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Netflix got Quentin Tarantino to turn The Hateful Eight into a miniseries — should we expect more conversions?

Quentin Tarantino has brought an “extended version” of his controversial roadshow western The Hateful Eight to Netflix, but not the way you’d think. It’s a miniseries composed of four 50-minute episodes, and reactions have been confused, to say the least. Why would a cohesive movie, one which already had six “chapters,” be broken up into four?

Now, Tarantino himself has spoken — and he tells Slashfilm that it’s the experiment Netflix wanted him to produce:

So Netflix came to us and said, “Hey, look, if you’d be interested–if there’s even more footage, [and] if you’d be interested in putting it together in a way that we could show it as three or four episodes, depending on how much extra footage you have, we’d be willing to do that.”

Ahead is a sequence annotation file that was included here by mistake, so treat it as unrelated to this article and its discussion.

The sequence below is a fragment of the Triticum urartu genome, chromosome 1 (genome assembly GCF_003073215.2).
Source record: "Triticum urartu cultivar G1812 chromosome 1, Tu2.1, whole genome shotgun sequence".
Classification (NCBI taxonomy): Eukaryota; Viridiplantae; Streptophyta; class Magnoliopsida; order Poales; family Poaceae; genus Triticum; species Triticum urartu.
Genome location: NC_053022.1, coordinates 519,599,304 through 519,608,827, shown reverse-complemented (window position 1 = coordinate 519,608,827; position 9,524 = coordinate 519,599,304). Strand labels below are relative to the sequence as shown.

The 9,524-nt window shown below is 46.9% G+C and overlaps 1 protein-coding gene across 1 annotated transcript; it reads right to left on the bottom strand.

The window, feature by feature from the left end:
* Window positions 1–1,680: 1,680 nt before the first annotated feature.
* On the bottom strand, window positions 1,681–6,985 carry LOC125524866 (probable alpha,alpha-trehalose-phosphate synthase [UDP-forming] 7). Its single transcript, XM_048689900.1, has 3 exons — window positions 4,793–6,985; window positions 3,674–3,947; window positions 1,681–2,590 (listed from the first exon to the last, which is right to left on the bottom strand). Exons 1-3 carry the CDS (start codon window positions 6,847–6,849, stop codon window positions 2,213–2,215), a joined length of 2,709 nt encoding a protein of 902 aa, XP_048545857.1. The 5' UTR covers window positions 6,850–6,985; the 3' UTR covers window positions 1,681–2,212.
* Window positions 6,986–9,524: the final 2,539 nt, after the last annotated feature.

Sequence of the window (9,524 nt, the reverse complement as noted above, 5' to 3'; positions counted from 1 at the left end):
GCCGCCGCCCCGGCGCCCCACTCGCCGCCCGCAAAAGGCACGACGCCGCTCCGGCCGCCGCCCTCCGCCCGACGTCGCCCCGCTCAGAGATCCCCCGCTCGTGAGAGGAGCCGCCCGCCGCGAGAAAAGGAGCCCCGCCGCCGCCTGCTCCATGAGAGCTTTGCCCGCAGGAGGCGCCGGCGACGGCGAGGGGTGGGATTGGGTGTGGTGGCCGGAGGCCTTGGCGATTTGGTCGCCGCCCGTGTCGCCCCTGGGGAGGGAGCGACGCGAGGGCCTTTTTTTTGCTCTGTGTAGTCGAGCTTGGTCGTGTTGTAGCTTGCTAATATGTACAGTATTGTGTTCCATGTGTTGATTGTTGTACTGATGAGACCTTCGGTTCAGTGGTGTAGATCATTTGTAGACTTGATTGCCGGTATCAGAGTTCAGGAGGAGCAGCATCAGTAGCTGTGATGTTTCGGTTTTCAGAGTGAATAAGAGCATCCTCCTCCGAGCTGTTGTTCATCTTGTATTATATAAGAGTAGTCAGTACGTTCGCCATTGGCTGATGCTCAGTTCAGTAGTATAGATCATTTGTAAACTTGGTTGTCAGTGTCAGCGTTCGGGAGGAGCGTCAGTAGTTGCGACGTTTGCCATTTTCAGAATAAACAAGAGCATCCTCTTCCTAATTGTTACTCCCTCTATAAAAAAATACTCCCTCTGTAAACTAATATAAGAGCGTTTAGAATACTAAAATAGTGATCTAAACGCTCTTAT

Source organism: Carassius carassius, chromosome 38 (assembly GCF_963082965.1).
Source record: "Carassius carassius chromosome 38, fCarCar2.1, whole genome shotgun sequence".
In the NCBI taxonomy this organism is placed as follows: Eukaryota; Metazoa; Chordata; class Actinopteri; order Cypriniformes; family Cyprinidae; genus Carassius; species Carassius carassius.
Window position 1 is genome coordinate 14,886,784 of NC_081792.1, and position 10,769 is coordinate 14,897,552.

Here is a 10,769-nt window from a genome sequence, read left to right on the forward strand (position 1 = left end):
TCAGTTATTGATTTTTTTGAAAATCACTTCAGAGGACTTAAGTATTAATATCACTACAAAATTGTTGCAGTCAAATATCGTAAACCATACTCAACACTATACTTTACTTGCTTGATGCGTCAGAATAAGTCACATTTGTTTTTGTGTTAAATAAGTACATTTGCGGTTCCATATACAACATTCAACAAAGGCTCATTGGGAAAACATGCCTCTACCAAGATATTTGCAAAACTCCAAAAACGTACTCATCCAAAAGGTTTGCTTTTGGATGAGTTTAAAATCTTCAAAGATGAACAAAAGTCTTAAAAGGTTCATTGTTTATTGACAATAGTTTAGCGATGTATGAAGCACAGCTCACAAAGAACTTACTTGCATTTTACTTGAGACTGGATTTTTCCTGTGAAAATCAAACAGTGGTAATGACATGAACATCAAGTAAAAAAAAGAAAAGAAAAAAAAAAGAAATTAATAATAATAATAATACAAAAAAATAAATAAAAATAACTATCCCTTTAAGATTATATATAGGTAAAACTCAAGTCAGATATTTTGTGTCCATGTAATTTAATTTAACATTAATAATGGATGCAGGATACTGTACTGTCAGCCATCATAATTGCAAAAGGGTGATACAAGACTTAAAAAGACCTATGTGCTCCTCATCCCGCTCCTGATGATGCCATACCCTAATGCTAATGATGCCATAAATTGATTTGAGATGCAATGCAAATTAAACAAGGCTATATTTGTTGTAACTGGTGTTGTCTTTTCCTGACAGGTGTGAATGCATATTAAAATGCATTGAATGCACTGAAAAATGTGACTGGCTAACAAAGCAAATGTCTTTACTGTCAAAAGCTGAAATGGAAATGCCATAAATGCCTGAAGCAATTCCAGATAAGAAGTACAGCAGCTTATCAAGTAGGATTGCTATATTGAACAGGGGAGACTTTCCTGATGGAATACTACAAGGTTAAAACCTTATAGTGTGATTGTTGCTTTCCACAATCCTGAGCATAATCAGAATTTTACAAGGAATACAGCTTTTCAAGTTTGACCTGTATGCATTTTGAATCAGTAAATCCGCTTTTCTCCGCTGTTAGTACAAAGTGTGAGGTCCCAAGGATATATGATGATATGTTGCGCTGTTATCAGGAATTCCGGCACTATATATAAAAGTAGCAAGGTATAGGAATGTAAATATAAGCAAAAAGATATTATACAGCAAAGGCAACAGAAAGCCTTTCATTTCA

Tarantino says the “extended version” has around 25 minutes of new content, and the scenes don’t play out quite the same way. In particular, the episodic format let him show a key sequence from the perspective of different characters (I won’t spoil it here).

We know Netflix has been experimenting with new formats like interactive, choose-your-own-adventure stories like Black Mirror: Bandersnatch and You vs. Wild, in addition to producing its own TV shows with the high-end production values that were previously rare outside film. Now, Tarantino has raised the intriguing possibility that movies don’t just have to be movies — and that Netflix is interested in finding out.

There’s more in the full interview, including that Tarantino has already written a script for a possible Star Trek movie, and has a director’s cut of Django Unchained ready to go.

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